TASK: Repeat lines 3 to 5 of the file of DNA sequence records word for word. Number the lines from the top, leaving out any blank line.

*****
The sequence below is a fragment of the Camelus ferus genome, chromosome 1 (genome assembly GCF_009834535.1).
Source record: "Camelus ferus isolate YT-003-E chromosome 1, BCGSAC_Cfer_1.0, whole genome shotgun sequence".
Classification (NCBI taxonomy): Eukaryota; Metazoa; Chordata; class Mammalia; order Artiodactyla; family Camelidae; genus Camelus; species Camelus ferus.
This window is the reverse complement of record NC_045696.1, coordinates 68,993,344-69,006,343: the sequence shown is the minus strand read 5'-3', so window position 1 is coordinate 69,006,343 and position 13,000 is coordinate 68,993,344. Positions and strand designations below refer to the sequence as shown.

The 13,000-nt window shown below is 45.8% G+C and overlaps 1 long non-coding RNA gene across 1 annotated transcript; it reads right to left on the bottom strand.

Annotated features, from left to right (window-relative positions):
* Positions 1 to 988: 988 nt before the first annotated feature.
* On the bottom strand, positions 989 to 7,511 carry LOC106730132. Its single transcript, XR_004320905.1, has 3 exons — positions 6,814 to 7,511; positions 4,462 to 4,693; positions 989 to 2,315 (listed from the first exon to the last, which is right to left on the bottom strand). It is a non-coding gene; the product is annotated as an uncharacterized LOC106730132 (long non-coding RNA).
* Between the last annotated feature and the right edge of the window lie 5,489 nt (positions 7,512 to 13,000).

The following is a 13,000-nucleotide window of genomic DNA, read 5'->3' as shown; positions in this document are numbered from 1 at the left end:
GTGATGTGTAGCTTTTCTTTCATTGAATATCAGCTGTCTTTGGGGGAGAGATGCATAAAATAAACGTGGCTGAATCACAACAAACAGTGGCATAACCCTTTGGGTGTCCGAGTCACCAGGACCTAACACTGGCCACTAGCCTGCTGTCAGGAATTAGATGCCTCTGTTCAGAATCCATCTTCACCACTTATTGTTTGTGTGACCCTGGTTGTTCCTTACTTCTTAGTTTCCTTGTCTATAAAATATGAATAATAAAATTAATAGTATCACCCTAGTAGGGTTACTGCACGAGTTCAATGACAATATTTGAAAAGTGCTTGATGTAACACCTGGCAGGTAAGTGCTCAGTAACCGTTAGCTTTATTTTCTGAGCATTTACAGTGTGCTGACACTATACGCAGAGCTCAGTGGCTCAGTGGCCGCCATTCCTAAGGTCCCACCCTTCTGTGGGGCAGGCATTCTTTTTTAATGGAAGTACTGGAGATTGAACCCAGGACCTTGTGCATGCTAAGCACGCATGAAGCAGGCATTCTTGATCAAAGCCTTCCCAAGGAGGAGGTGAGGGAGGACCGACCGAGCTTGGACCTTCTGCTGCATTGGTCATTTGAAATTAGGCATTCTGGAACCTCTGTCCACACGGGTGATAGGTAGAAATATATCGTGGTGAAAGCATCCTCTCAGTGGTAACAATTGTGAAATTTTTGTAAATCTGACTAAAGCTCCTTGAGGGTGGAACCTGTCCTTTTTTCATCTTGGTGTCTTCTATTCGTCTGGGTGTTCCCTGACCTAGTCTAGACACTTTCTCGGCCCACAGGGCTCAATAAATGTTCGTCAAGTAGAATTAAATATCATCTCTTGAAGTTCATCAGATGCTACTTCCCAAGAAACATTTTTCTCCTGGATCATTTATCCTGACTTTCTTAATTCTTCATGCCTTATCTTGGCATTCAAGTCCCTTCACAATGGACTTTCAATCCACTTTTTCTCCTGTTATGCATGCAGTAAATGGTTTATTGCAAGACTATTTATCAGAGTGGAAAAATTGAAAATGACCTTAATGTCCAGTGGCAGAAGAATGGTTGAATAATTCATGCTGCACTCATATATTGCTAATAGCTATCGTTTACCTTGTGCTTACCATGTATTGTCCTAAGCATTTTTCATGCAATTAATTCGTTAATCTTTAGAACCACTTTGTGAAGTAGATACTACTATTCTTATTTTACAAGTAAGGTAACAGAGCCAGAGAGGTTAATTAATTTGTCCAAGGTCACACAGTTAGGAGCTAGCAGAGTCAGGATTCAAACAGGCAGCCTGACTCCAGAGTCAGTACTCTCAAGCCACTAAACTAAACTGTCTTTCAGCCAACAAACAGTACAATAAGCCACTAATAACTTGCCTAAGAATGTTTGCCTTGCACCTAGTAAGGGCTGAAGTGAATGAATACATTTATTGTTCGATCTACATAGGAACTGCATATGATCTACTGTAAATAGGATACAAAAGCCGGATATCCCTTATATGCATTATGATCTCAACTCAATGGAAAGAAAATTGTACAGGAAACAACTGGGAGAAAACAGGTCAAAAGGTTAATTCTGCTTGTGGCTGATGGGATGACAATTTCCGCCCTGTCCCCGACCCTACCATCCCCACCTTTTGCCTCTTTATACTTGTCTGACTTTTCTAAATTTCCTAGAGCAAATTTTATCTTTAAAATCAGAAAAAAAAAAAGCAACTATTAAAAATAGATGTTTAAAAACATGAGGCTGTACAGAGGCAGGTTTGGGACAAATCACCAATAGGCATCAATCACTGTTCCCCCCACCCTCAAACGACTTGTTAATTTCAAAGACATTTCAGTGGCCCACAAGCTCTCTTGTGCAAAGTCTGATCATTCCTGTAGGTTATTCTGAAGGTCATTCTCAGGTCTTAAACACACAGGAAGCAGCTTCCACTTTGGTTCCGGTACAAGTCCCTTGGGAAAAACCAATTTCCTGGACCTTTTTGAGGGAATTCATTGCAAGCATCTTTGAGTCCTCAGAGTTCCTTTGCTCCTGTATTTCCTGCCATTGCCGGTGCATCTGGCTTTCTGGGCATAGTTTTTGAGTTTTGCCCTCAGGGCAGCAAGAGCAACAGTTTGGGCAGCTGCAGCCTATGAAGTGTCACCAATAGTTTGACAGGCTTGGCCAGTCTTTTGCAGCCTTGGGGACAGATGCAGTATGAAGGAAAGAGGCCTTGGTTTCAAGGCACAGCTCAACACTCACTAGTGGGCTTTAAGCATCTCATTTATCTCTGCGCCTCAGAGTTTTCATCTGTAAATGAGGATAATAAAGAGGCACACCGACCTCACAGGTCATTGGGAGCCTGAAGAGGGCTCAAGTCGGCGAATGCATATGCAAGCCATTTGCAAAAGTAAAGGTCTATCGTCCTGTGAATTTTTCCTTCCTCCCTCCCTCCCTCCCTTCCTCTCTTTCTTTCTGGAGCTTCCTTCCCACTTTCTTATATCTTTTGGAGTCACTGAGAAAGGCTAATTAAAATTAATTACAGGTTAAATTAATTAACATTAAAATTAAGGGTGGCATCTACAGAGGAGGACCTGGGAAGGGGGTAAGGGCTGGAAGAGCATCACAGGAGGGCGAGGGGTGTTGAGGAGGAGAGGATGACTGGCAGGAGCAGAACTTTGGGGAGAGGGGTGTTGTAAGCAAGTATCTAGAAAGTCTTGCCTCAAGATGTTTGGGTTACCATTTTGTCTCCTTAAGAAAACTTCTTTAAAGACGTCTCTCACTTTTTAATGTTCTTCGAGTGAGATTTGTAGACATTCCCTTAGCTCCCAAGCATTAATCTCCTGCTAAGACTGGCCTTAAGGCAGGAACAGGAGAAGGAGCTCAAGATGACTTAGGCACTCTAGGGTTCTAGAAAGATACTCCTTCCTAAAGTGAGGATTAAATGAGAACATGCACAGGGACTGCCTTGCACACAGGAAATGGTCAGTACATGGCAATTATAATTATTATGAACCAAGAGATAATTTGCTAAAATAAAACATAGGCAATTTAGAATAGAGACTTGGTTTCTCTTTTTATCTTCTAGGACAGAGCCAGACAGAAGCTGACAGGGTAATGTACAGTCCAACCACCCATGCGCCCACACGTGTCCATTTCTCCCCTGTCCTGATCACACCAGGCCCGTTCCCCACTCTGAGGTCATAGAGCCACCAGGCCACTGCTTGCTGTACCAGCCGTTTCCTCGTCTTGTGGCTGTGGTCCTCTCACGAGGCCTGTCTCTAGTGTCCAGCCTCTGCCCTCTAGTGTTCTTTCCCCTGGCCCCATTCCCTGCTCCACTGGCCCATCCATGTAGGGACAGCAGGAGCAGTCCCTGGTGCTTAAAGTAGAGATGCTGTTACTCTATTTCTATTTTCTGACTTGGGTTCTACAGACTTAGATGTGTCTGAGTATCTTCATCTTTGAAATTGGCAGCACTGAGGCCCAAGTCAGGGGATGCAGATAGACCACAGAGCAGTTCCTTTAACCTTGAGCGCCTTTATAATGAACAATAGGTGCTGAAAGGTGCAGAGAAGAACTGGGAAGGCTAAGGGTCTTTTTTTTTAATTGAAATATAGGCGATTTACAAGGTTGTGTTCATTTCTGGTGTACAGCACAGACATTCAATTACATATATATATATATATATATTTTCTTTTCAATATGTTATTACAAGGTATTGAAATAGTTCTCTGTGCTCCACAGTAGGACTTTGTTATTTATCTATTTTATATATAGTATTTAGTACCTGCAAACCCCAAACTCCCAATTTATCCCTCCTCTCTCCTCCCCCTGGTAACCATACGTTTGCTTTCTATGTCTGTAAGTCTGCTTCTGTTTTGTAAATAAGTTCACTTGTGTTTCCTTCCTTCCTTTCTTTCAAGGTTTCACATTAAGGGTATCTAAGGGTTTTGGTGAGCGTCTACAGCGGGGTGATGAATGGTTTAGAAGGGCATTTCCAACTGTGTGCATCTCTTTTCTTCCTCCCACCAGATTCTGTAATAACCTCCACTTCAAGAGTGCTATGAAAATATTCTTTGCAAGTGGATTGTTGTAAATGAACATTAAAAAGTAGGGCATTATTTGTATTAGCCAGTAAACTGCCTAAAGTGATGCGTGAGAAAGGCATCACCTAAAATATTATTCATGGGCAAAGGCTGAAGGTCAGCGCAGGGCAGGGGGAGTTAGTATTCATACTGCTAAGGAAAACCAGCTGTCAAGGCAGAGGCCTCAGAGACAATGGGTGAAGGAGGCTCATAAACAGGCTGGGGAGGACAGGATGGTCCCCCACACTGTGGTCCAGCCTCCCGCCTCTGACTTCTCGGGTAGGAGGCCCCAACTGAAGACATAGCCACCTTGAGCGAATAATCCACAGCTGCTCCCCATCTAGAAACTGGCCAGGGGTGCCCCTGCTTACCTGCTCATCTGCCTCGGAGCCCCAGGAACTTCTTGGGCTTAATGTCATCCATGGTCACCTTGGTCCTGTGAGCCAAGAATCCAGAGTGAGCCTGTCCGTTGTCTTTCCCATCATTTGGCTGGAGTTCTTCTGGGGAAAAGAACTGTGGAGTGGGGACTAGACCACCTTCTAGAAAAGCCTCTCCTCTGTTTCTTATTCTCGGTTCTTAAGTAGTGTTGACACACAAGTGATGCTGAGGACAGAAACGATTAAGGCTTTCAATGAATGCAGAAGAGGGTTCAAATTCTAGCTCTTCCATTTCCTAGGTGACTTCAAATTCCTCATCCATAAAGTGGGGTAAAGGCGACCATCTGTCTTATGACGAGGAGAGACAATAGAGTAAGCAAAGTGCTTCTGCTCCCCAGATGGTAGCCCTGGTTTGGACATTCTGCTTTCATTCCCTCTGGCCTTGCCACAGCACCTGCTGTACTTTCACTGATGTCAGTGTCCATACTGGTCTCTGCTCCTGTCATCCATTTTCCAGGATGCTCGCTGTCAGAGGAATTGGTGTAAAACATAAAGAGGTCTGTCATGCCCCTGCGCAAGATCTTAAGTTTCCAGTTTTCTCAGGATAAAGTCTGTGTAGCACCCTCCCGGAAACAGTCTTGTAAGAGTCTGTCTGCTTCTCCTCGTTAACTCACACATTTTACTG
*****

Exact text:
Classification (NCBI taxonomy): Eukaryota; Metazoa; Chordata; class Mammalia; order Artiodactyla; family Camelidae; genus Camelus; species Camelus ferus.
This window is the reverse complement of record NC_045696.1, coordinates 68,993,344-69,006,343: the sequence shown is the minus strand read 5'-3', so window position 1 is coordinate 69,006,343 and position 13,000 is coordinate 68,993,344. Positions and strand designations below refer to the sequence as shown.

The 13,000-nt window shown below is 45.8% G+C and overlaps 1 long non-coding RNA gene across 1 annotated transcript; it reads right to left on the bottom strand.